Lab Tests That Escape FDA Oversight May Come Under Agency Review

Derick Alison
Derick Alison
6 Min Read

The FDA issued its long-awaited proposal for regulating laboratory developed tests (LDTs) on Friday.

The proposed rule would amend FDA regulations to make explicit that in vitro diagnostic products (IVDs) are medical devices under the Federal Food, Drug, and Cosmetic Act, including when the manufacturer of the IVD is a laboratory.

The agency also wants to phase out its general enforcement discretion approach for laboratory-developed tests so IVDs manufactured by a lab would generally fall under the same approach as other IVDs.

LDTs are designed, manufactured, and used within a single clinical laboratory, which must be certified under the Clinical Laboratory Improvement Amendments of 1988 (CLIA) and meet requirements to perform high complexity testing. Currently, LDTs are regulated by the Centers for Medicare & Medicaid Services, which does not require the tests to show clinical validity.

LDTs, like other IVDs, can be used to measure or detect substances, analytes, or markers like proteins, glucose, cholesterol, or DNA to help provide information about a patient’s health, including diagnosing, monitoring, or determining treatments. Recent LDTs have included a blood test to assess Alzheimer’s disease risk.

“These widely used tests are not generally coming to the FDA for review or otherwise complying with FDA requirements,” FDA Commissioner Robert Califf, MD, said in a news briefing. “This leaves Americans vulnerable to making important healthcare choices based on potentially faulty or inaccurate test results. This should not continue.”

“Laboratory developed tests play a central role in U.S. healthcare and many are similar to other tests that do come into the FDA for review,” Califf added. “This approach no longer makes sense and puts U.S. patients at risk.”

The proposed rule aims to help ensure the safety and effectiveness of LDTs, which are used in a growing number of healthcare decisions, the FDA said.

“Patients cannot be assured their tests provide accurate results,” Jeff Shuren, MD, JD, director of the FDA’s Center for Device and Radiological Health, said in the briefing. “The FDA currently oversees tests made by non-laboratory manufacturers but is not generally overseeing tests made by laboratories.”

Modern LDTs carry greater risks than ones used decades ago, he noted. In the 1970s, LDTs were “mostly low risk, manufactured in smaller volumes, and used for the specialized needs of a local patient population,” Shuren said.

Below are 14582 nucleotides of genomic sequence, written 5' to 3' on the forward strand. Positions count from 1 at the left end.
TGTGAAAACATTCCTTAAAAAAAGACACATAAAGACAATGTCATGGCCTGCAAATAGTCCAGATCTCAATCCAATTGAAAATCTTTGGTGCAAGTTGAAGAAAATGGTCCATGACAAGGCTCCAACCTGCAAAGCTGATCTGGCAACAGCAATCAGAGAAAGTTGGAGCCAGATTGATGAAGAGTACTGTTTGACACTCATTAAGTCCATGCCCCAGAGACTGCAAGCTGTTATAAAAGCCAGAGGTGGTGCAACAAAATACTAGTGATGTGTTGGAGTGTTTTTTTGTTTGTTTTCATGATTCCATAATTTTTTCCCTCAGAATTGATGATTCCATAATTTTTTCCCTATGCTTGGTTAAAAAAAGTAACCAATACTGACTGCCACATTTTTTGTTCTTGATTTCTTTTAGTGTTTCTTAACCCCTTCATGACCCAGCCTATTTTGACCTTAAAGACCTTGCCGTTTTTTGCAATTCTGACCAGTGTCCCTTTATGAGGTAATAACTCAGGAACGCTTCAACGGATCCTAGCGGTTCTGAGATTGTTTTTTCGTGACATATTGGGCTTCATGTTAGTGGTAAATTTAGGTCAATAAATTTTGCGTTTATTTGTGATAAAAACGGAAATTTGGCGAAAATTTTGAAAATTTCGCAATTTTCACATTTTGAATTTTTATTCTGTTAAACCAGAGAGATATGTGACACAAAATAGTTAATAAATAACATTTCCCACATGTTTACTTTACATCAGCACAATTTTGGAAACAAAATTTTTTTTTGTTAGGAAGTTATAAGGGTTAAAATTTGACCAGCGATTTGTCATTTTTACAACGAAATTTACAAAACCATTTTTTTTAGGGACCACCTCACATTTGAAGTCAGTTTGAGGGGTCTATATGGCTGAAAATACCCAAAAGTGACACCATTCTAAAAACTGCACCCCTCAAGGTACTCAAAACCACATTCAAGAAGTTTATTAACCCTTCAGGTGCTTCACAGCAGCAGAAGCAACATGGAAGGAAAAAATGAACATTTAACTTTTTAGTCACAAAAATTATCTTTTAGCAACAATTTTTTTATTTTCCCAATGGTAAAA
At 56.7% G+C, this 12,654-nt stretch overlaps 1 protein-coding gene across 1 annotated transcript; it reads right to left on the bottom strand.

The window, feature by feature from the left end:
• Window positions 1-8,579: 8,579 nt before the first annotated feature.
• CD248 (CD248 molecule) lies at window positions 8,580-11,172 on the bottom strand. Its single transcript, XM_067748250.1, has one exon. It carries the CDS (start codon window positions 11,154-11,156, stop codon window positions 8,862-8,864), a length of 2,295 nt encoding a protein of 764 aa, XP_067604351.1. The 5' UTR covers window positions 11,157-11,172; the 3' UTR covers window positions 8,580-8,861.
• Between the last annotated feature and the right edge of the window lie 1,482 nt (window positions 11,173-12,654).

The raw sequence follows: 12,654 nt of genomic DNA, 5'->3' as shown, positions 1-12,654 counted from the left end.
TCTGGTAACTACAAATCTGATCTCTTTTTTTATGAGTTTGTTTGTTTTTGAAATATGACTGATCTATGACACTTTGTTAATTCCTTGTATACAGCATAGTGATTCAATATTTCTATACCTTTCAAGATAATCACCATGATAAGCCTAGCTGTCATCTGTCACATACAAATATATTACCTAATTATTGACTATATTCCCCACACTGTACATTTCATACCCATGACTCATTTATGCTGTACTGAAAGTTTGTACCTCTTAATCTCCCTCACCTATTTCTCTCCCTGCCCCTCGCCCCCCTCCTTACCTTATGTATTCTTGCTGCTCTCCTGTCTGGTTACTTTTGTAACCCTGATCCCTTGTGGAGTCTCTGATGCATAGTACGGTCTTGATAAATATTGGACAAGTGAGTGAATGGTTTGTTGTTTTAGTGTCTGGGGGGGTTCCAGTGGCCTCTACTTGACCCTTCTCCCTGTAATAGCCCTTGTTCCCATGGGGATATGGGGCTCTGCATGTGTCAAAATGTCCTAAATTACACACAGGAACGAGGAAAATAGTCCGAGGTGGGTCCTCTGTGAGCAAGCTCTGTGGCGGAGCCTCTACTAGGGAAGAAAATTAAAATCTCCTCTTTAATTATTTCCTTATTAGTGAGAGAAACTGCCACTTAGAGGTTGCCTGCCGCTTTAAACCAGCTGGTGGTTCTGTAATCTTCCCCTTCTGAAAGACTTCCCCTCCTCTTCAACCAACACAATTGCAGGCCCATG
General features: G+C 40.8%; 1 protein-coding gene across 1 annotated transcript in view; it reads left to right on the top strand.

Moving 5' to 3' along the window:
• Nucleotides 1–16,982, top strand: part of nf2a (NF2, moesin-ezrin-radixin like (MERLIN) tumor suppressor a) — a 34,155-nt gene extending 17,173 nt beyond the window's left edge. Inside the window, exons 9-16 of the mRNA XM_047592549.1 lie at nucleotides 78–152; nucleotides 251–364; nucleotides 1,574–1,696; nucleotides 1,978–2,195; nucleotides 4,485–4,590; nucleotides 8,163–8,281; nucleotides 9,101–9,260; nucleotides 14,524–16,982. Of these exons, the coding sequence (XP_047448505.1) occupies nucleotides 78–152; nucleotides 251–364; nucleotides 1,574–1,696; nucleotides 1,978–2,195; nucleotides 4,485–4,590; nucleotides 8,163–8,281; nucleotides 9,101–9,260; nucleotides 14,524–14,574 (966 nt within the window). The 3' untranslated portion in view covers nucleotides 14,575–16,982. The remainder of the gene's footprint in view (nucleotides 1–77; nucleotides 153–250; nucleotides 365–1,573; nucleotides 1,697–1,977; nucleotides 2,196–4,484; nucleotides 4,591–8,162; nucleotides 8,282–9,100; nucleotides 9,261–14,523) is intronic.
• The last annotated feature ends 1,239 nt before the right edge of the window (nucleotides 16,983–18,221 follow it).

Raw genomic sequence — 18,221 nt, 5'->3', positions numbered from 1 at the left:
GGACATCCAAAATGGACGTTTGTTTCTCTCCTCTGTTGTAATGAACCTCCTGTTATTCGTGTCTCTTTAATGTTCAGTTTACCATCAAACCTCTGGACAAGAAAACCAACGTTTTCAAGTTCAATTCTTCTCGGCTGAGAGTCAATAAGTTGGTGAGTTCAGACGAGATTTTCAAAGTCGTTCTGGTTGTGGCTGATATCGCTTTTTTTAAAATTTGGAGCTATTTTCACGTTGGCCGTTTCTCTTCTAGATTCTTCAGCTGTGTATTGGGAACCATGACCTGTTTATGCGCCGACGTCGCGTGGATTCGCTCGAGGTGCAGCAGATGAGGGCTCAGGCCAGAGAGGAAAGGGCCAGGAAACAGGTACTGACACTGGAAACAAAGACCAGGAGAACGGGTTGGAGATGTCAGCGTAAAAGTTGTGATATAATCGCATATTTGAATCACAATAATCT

“However, the LDT market looks drastically different today than it did roughly 50 years ago,” he pointed out. “The complexity and volume of these tests have evolved dramatically,” with LDTs increasingly relying on high-tech instrumentation and software, being performed in large volumes, and being vulnerable to cyber-security risks.

The FDA expressed concern that patients could initiate unnecessary treatment, or delay or forego proper treatment based on inaccurate LDT results. “For example, the FDA is aware of IVDs offered as LDTs that could have led to patients being over- or under-treated for heart disease; patients with cancer being exposed to inappropriate therapies or not getting effective therapies; and incorrect diagnoses of rare diseases, autism, and Alzheimer’s disease,” the agency said.

After the rule is finalized, the FDA would gradually phase out its previous enforcement approach, the agency said. The agency also discussed alternatives for some LDTs, including a different approach for academic medical center laboratories.

The American Clinical Laboratory Association (ACLA), the national trade association representing labs like Quest Diagnostics and LabCorp, issued a statement Friday that it “does not believe that FDA’s actions are in the best interest of patients or our nation’s health care system.”

“ACLA has long taken the position that FDA does not have statutory authority to regulate LDTs under its medical device authority and strongly opposes unilateral action that exceeds the Agency’s current authority,” the group said. “LDTs are not medical devices.”

But other groups expressed support for the FDA’s proposal. “This rule is a critical step forward for clinical medicine,” Peter Lurie, MD, MPH, president of the Center for Science in the Public Interest and former FDA associate commissioner, said in a statement.

“It will help ensure that when a patient receives a test, they can rely on the results to make essential decisions for their health,” Lurie said. “This rule will close a gaping hole in FDA’s current regulatory reach.”

  • Judy George covers neurology and neuroscience news for MedPage Today, writing about brain aging, Alzheimer’s, dementia, MS, rare diseases, epilepsy, autism, headache, stroke, Parkinson’s, ALS, concussion, CTE, sleep, pain, and more. Follow

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